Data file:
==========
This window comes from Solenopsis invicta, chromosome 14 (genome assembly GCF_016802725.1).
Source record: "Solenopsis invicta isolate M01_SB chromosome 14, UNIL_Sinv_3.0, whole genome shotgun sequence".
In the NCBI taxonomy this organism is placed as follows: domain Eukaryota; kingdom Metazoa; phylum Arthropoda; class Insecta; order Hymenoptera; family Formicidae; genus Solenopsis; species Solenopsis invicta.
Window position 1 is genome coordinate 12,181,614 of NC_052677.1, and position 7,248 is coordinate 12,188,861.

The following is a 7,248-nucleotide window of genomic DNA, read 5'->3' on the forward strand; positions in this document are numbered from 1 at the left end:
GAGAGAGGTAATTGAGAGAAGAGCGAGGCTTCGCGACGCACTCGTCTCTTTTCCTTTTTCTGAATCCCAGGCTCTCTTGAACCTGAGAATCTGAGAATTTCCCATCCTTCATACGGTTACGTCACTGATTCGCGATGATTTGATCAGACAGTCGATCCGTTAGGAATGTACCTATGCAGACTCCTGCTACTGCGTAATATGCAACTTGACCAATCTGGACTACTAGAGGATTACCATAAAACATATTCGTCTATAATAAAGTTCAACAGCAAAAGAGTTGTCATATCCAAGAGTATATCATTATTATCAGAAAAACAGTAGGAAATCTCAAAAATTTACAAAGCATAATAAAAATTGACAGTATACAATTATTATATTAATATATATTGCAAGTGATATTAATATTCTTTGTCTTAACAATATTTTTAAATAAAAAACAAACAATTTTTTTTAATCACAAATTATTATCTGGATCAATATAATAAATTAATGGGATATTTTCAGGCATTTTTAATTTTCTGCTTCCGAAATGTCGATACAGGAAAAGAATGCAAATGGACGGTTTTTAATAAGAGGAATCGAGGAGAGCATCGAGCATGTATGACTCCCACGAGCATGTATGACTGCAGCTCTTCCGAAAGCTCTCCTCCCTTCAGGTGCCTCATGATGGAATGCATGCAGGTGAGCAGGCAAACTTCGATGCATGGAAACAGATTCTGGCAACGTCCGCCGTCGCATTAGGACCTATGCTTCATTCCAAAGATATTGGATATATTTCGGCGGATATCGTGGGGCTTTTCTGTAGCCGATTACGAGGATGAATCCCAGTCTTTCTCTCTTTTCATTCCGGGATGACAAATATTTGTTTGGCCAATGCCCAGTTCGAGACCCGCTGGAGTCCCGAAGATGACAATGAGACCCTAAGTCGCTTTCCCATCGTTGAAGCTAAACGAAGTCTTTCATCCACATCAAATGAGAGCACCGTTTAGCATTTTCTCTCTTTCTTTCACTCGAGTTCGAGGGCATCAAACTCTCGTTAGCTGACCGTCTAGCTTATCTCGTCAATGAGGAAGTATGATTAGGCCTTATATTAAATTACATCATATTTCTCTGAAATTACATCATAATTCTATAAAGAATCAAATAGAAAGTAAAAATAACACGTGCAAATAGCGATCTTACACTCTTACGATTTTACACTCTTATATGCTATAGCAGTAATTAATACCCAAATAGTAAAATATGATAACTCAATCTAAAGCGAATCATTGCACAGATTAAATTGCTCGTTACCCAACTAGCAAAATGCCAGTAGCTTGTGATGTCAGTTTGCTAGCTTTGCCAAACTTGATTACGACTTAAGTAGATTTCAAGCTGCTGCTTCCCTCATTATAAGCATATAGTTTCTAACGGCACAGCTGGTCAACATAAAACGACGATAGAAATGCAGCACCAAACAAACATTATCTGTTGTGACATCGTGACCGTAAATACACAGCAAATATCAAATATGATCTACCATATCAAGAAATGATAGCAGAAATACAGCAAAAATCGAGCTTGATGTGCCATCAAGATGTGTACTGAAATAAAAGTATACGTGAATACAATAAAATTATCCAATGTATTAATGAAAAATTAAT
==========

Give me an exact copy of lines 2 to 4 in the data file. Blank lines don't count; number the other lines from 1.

Source record: "Solenopsis invicta isolate M01_SB chromosome 14, UNIL_Sinv_3.0, whole genome shotgun sequence".
In the NCBI taxonomy this organism is placed as follows: domain Eukaryota; kingdom Metazoa; phylum Arthropoda; class Insecta; order Hymenoptera; family Formicidae; genus Solenopsis; species Solenopsis invicta.
Window position 1 is genome coordinate 12,181,614 of NC_052677.1, and position 7,248 is coordinate 12,188,861.